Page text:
Enzymes against mycotoxins: How does it work?

26-10-2016 | |
Photo: Biomin
Photo: Biomin

Adsorption of aflatoxin to binders has been used to make contaminated feed more suitable for animal nutrition. Biotransformation, by using enzymes, is a much more sophisticated development. All About Feed talked to Wulf-Dieter Moll from Biomin about how this works.

Several approaches and technologies may be used to deal with mycotoxins. These include the plant breeding for more resistance, proper storage conditions or treatment of grains with ozone, ammonia, or alkali. Although none of the treatment technologies have been implemented beyond an experimental or pilot scale. One of approaches, examined and implemented by Biomin, to mycotoxin mitigation is to make additional, microbial enzymes available which act in the gastrointestinal tract and convert mycotoxins to non-toxic metabolites. This development has resulted in the commercial product FUMzyme®.

All About Feed (AAF): Where does the enzyme against mycotoxins work?


Wulf-Dieter Moll (WM)
: “The enzyme product against fumonisins (FUMzyme®) that we have developed works in the intestinal tract of the animal. The enzyme needs water to become active, and it finds water, and also the right temperature and pH, in the gut environment.”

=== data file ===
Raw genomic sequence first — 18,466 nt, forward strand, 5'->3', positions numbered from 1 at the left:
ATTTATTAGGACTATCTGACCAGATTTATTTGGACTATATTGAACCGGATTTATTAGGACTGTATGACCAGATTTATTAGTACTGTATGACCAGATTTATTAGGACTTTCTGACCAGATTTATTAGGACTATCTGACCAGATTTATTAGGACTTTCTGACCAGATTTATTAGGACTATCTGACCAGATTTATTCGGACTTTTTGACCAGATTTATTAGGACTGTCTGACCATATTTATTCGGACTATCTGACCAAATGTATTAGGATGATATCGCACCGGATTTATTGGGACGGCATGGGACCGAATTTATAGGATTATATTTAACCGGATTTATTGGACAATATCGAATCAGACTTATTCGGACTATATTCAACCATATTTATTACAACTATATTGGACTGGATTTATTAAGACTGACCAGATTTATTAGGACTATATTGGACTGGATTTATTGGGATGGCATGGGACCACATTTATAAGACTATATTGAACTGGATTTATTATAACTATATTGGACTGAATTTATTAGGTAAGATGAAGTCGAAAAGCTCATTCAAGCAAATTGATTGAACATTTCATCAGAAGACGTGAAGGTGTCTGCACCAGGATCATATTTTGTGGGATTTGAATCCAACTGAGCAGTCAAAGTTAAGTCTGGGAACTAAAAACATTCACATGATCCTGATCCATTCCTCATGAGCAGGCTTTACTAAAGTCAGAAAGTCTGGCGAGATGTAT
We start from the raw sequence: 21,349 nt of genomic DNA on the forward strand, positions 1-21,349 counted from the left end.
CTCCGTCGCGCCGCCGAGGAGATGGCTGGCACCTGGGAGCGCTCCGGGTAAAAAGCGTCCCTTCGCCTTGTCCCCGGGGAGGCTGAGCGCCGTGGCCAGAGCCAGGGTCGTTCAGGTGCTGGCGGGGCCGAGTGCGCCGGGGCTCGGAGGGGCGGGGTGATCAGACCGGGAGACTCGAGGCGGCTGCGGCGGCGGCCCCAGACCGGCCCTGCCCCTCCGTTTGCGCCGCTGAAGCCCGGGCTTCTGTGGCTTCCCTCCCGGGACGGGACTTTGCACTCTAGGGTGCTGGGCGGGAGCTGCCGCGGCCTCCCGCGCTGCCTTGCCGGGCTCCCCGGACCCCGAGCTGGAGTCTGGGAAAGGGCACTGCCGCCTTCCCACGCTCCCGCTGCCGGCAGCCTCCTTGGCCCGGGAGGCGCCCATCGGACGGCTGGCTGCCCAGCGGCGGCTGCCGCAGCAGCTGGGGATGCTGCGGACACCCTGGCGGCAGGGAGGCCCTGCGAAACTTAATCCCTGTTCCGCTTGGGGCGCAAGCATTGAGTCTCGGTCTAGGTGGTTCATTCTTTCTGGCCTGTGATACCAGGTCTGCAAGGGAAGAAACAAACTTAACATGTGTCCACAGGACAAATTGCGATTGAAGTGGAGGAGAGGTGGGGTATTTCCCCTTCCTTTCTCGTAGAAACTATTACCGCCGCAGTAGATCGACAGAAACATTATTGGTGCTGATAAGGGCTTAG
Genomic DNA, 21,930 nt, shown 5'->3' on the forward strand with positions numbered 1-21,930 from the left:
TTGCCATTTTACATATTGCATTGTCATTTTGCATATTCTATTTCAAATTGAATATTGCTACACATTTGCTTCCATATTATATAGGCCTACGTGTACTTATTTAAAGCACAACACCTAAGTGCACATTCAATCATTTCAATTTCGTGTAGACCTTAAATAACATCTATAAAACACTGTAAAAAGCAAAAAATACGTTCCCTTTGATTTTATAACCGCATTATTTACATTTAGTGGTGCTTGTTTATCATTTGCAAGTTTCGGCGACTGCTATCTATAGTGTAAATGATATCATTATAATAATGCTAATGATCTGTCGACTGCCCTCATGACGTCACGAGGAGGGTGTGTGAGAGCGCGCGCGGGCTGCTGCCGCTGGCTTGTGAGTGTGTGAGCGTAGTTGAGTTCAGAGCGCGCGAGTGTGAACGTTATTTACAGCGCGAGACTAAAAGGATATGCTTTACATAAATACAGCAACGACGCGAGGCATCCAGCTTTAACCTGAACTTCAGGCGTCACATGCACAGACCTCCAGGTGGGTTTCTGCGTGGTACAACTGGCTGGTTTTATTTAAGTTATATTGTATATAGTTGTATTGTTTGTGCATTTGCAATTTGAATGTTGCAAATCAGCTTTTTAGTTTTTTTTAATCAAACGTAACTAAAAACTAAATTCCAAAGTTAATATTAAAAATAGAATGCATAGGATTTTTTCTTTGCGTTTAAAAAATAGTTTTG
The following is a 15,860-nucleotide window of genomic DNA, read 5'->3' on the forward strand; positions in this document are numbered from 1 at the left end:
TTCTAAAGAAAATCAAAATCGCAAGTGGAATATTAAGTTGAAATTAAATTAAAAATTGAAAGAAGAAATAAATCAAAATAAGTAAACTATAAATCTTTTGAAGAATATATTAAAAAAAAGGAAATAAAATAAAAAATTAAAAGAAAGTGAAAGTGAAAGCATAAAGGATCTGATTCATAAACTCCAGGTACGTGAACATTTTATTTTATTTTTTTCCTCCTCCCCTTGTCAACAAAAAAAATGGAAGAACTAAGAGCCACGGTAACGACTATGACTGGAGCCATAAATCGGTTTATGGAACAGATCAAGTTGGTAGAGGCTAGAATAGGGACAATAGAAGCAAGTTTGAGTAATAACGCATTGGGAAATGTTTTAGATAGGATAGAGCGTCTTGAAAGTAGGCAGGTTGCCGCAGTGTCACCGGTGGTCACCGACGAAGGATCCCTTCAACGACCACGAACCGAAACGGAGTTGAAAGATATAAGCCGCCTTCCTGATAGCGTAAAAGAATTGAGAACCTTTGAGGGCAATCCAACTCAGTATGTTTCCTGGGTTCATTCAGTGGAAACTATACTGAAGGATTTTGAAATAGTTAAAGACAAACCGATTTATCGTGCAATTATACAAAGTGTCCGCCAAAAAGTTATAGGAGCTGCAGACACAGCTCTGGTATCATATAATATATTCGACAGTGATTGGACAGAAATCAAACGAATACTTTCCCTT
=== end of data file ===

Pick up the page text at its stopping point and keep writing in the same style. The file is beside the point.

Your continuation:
AAF: But the mycotoxin can also be already absorbed in the gut right, before the enzyme can target it?


WM:
“That is why fast detoxification is so important. We want to make sure that the mycotoxins are not absorbed in the bloodstream to prevent them from causing damage to the animal. Our product can perform 220 catalytic cycles per second, hydrolysing 220 molecules of fumonisin per second, and the enzyme concentration provided by adding Mycofix to feed is sufficient to break down fumonisins before they are absorbed.

AAF: How can you measure that the enzyme has worked in the gut?


WM:
“This is where biomarkers come in. For the development of our product we measured concentrations of intact and hydrolyzed fumonisins in blood plasma, urine and faeces of animals, and concentrations of sphingolipids in plasma. These biomarkers were essential to find the right formulation and dose of enzyme to be mixed into animal feed. Ideally, biomarkers are non-invasive, so that samples can also be taken easily at the average farm.”

AAF: The enzyme product on the market is against fumonisins. Will there be more enzymes, for other mycotoxins?


WM:
“FUMzyme® is only the first of our enzymes, for which we were already able to refine the technology and get regulatory approval. Zearalenone may well be the next mycotoxin for which enzymatic hydrolysis will be established with a technological and commercially available feed additive. However, enzymes for other mycotoxins including ergot alkaloids and deoxynivalenol are also being evaluated and developed.”

Read the full article on enzymatic deactivation of mycotoxins in the upcoming edition (2016 nr 9)of All About Feed.

Koeleman
Emmy Koeleman Freelance editor



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